first night

Constellations

Claire Simonis takes a trip to The Assembly Rooms Theatre with LTC's latest production.

Nick Payne’s Constellations offers an innovative take on the unfolding of love and life. In this all-female adaptation, we follow the story of Marianne and Rachel (originally Roland) from the beginning of their relationship and through the subsequent trajectories of their lives. Early on in the play Marianne, a scientist, teaches Rachel, a beekeeper, about string theory: the theory that other versions of ourselves exist and make alternative decisions in other universes. This potent idea is executed in a very exciting way in Payne’s play, as many scenes within the play are almost repeated. Each parallel scene depicts the characters making alternative choices and experiencing multiple outcomes. Things go right and things go wrong, but the fun and equally heartbreaking part is that the audience get to experience both in Lion Theatre Company’s production.

As a chronic over-thinker myself, it was very satisfying to witness two people replay scenarios and have the opportunity to make different choices and/or say the thing they wished they could have said. Every almost-repeated scene was infused with a vibrant reimagining. The dexterity of both actresses, Annie Davison (Marianne) and Izzy Mitchell (Rachel), was remarkable. The shifts between the parallel scenes happened incredibly quickly and the emotional gear changes that were required were enormous. Watching the actresses embrace this challenge with such relentless flexibility was as emotionally exhausting as it was thrilling.

Annie Davison was exceptional in her portrayal of the neurotic Marianne. Her performance radiated energy but also struck an authentic and vulnerable chord. Izzy Mitchell’s grounded performance as the calmer Rachel complimented Davison’s extremely well. While Rachel may have been the calmer character, Mitchell handled her moments of frustration and hurt wonderfully. Both actresses paid special attention to their physicality, which was both believable and instrumental in the sensitive storytelling of the piece.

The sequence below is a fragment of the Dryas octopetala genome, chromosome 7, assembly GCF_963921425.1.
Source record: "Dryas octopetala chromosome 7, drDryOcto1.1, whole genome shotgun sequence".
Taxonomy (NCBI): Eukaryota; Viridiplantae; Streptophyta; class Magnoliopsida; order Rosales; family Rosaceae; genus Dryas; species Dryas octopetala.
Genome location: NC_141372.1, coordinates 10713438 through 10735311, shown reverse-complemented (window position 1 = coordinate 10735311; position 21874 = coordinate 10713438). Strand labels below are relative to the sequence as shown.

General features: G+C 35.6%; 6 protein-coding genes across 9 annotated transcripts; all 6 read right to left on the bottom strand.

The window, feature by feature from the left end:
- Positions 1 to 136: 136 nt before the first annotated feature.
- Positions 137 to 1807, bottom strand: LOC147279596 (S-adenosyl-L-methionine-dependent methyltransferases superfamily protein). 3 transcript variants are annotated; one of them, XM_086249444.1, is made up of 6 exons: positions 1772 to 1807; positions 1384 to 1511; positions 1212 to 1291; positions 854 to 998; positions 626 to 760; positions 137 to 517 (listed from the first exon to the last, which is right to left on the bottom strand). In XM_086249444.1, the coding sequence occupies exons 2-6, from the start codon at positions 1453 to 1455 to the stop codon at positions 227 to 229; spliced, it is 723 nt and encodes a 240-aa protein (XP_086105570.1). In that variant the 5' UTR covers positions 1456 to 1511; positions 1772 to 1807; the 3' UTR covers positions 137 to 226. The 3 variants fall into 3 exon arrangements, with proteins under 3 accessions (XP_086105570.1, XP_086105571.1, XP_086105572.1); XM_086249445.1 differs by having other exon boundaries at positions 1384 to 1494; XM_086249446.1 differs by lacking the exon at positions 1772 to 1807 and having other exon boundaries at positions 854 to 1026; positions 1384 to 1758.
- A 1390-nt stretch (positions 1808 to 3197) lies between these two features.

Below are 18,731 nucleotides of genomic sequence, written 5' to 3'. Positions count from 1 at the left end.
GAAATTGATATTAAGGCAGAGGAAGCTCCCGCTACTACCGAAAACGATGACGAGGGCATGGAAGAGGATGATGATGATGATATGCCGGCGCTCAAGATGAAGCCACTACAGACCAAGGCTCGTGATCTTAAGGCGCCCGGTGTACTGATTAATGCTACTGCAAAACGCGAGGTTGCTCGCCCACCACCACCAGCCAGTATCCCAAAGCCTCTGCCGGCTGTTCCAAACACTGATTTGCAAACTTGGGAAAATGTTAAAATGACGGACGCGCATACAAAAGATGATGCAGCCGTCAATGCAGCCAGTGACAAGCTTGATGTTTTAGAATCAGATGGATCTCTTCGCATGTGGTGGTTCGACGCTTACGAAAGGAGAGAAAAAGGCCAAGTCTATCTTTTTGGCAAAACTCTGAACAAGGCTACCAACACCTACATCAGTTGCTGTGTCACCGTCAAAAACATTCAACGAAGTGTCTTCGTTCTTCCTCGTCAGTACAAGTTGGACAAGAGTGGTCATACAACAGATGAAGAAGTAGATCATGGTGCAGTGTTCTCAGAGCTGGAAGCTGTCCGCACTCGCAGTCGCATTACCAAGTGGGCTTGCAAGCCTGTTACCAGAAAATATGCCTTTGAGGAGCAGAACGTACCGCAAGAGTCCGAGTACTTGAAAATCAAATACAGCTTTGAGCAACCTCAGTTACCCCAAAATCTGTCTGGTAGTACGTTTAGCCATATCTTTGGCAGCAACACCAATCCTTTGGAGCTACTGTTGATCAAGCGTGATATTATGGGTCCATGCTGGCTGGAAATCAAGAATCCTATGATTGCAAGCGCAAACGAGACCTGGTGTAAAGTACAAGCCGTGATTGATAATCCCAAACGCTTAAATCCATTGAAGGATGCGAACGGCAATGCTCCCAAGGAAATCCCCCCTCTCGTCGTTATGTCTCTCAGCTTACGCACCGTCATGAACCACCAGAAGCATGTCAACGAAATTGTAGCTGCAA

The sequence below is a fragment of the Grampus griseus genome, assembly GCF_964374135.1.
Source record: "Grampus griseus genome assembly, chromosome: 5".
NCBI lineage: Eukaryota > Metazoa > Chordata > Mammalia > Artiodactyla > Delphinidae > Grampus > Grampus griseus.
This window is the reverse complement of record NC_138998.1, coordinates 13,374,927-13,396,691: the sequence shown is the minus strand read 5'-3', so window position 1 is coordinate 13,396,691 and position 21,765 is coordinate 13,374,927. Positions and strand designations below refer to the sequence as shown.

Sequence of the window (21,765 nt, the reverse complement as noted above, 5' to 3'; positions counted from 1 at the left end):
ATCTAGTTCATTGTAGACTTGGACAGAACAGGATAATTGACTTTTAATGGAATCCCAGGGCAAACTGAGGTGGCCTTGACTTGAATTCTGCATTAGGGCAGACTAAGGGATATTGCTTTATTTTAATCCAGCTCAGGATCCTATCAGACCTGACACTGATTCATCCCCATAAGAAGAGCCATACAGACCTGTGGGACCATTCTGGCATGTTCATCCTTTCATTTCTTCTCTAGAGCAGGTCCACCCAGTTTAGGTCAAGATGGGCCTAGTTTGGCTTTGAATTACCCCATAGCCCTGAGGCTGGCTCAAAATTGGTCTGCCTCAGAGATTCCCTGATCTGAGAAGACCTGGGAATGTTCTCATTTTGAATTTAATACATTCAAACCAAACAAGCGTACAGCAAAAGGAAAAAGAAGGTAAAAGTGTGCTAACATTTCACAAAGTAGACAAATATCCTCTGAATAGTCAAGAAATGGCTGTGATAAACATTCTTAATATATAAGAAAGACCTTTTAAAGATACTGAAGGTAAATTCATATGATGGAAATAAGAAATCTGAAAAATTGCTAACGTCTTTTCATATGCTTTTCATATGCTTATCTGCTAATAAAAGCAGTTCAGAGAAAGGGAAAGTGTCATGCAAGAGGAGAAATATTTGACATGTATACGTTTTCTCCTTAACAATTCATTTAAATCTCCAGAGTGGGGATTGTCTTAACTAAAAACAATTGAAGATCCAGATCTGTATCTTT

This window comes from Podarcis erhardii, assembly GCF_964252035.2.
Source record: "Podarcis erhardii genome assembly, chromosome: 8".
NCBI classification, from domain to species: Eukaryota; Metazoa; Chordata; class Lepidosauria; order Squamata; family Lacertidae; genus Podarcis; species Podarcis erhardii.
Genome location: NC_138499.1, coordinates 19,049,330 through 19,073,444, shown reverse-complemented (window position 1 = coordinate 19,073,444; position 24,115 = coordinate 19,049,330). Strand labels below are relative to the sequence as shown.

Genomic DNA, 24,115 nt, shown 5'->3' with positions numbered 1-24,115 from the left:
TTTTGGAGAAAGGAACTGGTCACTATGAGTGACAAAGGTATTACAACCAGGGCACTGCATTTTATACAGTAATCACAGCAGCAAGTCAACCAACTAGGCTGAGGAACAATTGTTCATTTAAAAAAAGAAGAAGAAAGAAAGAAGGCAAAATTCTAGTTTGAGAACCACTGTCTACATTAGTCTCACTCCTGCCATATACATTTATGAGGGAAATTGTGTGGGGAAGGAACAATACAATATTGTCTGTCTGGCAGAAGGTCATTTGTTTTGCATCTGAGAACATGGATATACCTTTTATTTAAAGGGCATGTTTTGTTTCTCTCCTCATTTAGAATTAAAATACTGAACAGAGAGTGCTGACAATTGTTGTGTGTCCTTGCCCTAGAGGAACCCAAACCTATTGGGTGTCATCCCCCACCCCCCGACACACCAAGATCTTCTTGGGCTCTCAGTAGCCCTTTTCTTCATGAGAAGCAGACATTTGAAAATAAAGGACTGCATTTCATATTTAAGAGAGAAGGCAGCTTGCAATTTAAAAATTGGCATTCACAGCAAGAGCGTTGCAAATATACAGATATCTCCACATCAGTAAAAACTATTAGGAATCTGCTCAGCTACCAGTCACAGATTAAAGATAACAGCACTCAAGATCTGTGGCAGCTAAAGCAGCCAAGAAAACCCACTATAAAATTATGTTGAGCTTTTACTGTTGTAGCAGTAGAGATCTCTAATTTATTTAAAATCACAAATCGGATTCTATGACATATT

The character of Rachel refers many times to the “quiet elegance” of bees, and it is this quiet elegance that seems to have permeated nearly every aspect of the play. Jasmine Price’s highly attuned directing choices were superb, giving the piece a quiet groundedness among the raw human emotions portrayed. The specificity of musical choices, which charted the tumultuous emotions of the characters, was also excellent. The audience’s chairs were placed on the stage of The Assembly Rooms Theatre, fostering a novel intimacy between audience and actors. While the close proximity of actor and audience was fantastic for the play’s more subtle moments, including a poignant scene featuring sign language, it meant that some moments of choreography did not read as well as they would have with some more distance. The subtle lighting was evocative and matched the production’s sensitivity, and the use of multiple mirrors in the minimalist staging was a fantastic choice. It created the interesting feeling of multiple actresses (and audience members) in a two-hander play. An additional mention must be made of the detail in Davison’s performance. Her entire body was rooted in the role of Marianne. Her back could be facing the audience yet, with the clever use of mirrors, the audience could still see her face. Davison’s unwavering attention to detail meant that her back, face, hands, body and voice all worked in exquisite harmony to create a profoundly moving performance.

Constellations made me feel things. The play balanced moments of wonderfully neurotic humour with moments of devastation, all the while remaining understated. The production team fully understood the subtle undertones of the play and brought them to life with profound delicacy. Constellations shows two imperfect people experiencing the beautiful mess that is life. Every aspect of the play, from the script to the direction to the performances, was executed with a sensitivity that never faltered in either energy or focus. If you fancy being profoundly moved or feeling the proverbial feels, go and see this production.

3 February 2017

The views expressed in the reviews and comments on this page are those of the reviewer, and are not representative of the views of DST or Durham University.
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